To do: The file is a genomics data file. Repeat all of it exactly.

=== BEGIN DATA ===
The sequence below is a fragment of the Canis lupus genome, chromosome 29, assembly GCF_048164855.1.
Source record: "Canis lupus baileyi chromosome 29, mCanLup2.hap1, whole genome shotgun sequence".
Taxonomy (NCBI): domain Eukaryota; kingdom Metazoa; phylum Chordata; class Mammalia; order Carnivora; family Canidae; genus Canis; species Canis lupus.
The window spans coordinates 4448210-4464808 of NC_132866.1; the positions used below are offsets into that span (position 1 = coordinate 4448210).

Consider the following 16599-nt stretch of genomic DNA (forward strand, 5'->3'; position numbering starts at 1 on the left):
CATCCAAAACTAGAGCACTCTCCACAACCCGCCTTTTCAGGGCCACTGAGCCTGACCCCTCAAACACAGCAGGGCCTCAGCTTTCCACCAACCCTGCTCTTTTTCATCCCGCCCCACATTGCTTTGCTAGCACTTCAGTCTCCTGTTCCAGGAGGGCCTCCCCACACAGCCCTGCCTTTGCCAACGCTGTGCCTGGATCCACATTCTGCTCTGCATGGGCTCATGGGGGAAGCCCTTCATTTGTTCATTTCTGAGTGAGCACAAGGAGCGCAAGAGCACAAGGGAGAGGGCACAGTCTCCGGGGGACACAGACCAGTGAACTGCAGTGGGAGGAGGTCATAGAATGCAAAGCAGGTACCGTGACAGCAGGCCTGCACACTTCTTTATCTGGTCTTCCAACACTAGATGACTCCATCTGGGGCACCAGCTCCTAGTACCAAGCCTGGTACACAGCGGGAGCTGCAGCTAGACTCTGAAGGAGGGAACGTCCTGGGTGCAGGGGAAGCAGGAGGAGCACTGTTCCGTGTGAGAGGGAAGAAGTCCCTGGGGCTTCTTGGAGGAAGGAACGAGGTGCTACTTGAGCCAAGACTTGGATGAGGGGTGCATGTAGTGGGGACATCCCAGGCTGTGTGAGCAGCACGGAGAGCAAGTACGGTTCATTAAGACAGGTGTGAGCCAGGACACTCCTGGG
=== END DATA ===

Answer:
The sequence below is a fragment of the Canis lupus genome, chromosome 29, assembly GCF_048164855.1.
Source record: "Canis lupus baileyi chromosome 29, mCanLup2.hap1, whole genome shotgun sequence".
Taxonomy (NCBI): domain Eukaryota; kingdom Metazoa; phylum Chordata; class Mammalia; order Carnivora; family Canidae; genus Canis; species Canis lupus.
The window spans coordinates 4448210-4464808 of NC_132866.1; the positions used below are offsets into that span (position 1 = coordinate 4448210).

Consider the following 16599-nt stretch of genomic DNA (forward strand, 5'->3'; position numbering starts at 1 on the left):
CATCCAAAACTAGAGCACTCTCCACAACCCGCCTTTTCAGGGCCACTGAGCCTGACCCCTCAAACACAGCAGGGCCTCAGCTTTCCACCAACCCTGCTCTTTTTCATCCCGCCCCACATTGCTTTGCTAGCACTTCAGTCTCCTGTTCCAGGAGGGCCTCCCCACACAGCCCTGCCTTTGCCAACGCTGTGCCTGGATCCACATTCTGCTCTGCATGGGCTCATGGGGGAAGCCCTTCATTTGTTCATTTCTGAGTGAGCACAAGGAGCGCAAGAGCACAAGGGAGAGGGCACAGTCTCCGGGGGACACAGACCAGTGAACTGCAGTGGGAGGAGGTCATAGAATGCAAAGCAGGTACCGTGACAGCAGGCCTGCACACTTCTTTATCTGGTCTTCCAACACTAGATGACTCCATCTGGGGCACCAGCTCCTAGTACCAAGCCTGGTACACAGCGGGAGCTGCAGCTAGACTCTGAAGGAGGGAACGTCCTGGGTGCAGGGGAAGCAGGAGGAGCACTGTTCCGTGTGAGAGGGAAGAAGTCCCTGGGGCTTCTTGGAGGAAGGAACGAGGTGCTACTTGAGCCAAGACTTGGATGAGGGGTGCATGTAGTGGGGACATCCCAGGCTGTGTGAGCAGCACGGAGAGCAAGTACGGTTCATTAAGACAGGTGTGAGCCAGGACACTCCTGGG